My own take is, there are certain tasks where the rule is more applicable, and others were it isn’t. I think music and athleticism involve flow states and muscle memory, whereas math and writing tend to be more cognitively demanding and involve precise structure and rules, and you either have the talent to do well or you don’t, and such talent tends to manifest at a very early age and without much apparent effort or practice, whereas it’s easier to take up painting, golf, or an instrument later in life. 10,000 hours is the amount of practice that allows an already talented person to possibly compete at the ‘world class’.
Here’s a passage from Every Love Story Is a Ghost Story: A Life of David Foster Wallace, that shows how talent often manifests early in life, can be readily identified by peers and teachers, and allows the recipients of such talent – because they are smarter and learn more efficiently – to make gains quicker than those who put in the same amount of hours but still struggle:
In the case of David Foster Wallace, he was talented enough to have an immediately successful literary career, publishing his fist book while in graduate school and getting no ‘pile of rejections’. Many people need a swift kick in the butt that they have no talent, that no amount of hours will suffice to attain mastery or commercial success, and should pursue more fruitful endeavors. Will such a message sell books or fill TED talk auditoriums? No, but it’s the reality.
Another example is Andy Weir, another genius as measured by IQ, who attained overnight literary fame with The Martian despite not even being a writer by trade. But because he is so smart, he was able to leapfrog ahead of aspiring writers who put in thousands of hours of practice to no avail. Luck? Maybe, but you’ll find that even the ‘lucky’ ones have a backstory, often some precocity (such as reading or talking early) suggestive of high IQ, that makes them standout.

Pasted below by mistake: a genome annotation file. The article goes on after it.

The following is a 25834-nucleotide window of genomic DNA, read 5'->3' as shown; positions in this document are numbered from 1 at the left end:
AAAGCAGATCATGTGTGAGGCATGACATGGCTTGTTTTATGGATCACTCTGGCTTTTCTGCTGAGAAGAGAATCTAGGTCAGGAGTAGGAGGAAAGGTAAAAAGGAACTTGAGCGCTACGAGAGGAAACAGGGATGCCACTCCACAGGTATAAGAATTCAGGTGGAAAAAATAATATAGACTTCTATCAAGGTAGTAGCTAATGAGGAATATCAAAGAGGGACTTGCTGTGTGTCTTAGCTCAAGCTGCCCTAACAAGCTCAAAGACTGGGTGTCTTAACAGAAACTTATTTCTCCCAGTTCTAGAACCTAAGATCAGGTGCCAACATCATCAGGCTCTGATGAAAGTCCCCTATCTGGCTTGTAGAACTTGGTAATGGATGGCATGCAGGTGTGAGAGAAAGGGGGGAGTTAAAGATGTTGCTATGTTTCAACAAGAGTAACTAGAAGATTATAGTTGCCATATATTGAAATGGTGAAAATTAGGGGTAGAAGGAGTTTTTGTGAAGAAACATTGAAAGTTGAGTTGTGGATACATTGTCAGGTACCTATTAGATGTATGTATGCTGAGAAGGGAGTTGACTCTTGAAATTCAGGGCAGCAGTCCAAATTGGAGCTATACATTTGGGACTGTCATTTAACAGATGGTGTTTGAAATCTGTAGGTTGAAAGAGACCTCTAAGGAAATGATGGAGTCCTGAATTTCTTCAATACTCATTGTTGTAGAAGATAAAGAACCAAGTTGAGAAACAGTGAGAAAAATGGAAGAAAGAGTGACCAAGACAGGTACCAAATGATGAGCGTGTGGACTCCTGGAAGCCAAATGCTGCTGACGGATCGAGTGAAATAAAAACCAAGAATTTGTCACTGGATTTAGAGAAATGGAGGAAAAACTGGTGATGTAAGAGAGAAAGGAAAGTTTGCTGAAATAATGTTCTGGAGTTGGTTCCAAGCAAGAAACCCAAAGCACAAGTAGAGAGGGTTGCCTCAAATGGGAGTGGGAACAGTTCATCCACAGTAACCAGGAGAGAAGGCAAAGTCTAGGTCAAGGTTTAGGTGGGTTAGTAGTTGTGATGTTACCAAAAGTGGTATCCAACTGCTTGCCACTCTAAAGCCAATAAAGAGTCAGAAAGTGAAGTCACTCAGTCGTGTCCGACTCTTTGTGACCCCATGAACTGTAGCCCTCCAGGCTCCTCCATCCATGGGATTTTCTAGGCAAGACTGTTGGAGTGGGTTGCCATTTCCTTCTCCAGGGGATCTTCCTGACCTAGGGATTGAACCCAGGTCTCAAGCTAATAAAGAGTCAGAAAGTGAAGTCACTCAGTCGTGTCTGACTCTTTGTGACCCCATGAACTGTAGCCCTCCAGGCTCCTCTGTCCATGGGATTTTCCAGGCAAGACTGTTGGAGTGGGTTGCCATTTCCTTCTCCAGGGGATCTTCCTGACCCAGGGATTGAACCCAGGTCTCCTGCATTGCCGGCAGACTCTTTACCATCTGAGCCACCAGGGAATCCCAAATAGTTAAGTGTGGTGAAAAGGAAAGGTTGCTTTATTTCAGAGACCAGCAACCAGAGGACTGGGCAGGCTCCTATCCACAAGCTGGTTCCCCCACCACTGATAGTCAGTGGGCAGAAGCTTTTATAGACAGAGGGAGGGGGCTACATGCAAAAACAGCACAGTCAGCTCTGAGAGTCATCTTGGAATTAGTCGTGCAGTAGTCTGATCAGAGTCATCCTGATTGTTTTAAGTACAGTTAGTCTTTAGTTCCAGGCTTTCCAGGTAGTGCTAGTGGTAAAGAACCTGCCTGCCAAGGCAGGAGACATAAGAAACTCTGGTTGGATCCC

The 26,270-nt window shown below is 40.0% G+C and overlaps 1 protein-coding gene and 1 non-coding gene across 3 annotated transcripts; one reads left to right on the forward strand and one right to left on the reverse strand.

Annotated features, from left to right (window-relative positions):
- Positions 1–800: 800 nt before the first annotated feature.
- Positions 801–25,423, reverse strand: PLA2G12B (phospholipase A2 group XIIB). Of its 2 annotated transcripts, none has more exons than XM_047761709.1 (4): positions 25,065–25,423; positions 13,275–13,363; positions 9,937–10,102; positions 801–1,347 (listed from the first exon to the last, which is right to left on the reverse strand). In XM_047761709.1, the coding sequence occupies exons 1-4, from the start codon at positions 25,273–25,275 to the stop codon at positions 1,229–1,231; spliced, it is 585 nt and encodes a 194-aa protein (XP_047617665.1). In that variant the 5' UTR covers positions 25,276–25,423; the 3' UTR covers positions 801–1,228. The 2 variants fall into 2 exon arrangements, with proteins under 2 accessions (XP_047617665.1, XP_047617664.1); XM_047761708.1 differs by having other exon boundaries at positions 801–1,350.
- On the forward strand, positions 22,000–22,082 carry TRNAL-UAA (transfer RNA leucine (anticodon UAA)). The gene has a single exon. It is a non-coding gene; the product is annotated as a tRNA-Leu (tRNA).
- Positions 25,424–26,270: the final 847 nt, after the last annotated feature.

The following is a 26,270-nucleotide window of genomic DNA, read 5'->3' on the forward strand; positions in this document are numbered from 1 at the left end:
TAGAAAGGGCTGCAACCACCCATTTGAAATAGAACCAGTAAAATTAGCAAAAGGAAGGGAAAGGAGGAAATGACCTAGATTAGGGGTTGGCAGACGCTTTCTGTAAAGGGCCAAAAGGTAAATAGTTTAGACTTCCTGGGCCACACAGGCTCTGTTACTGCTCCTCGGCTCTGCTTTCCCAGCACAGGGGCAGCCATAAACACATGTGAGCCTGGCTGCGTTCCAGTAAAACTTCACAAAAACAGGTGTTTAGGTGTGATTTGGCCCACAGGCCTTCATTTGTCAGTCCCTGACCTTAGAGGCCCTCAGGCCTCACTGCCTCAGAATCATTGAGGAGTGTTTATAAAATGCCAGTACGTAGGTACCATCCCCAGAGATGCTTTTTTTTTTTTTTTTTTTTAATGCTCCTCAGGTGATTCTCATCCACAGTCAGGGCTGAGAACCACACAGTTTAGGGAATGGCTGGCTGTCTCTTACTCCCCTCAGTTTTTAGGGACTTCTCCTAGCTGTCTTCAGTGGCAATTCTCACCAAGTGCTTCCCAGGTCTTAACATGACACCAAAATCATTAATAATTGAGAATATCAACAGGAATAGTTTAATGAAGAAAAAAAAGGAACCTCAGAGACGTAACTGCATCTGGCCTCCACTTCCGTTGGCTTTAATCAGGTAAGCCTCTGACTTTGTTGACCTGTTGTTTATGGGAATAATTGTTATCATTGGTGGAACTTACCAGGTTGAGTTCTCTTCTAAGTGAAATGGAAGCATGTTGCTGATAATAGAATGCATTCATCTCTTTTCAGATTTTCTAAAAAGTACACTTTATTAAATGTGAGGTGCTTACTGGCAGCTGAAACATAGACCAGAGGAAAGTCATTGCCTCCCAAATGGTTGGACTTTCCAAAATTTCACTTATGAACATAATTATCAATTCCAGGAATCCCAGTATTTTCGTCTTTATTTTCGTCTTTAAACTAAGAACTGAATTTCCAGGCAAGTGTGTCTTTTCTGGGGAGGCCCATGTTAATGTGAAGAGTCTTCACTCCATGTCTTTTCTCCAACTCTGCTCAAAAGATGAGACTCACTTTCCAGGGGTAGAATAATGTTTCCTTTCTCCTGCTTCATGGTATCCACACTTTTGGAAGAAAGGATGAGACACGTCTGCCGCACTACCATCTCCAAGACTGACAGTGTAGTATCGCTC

Those are just two examples…without much effort I can think of many more. And that’s just for writing. Examples also exist for math and sports – of the attainment of ‘world class’ success and skill without tens of thousands of hours. High-IQ people people typically learn with fewer repetitions, thus necessitating fewer hours. And by ‘learn’ I don’t just mean repetition, but a heightened ability to make inferences from disparate pieces of data. In the case of writing, a high IQ often entails a richer vocabulary, a strong grasp of grammar, pacing, and sentence structure, and the ability to form a plot that captivates readers.
In fact, Gladwell, in a recent podcast, actually echoed a similar sentiment, that the ‘rule’ works for those who already have demonstrable potential and talent. But then why didn’t he write that in his book? It’s a rhetorical question. It appears his marketing strategy is a bait and switch of sorts: spoon-feed applesauce to his readers, who are paying money, and then when ‘called out’ by actual experts, recant and backpedal and hope that not too many people notice.
Related: The IQ Wars
Image Credit shameproject.com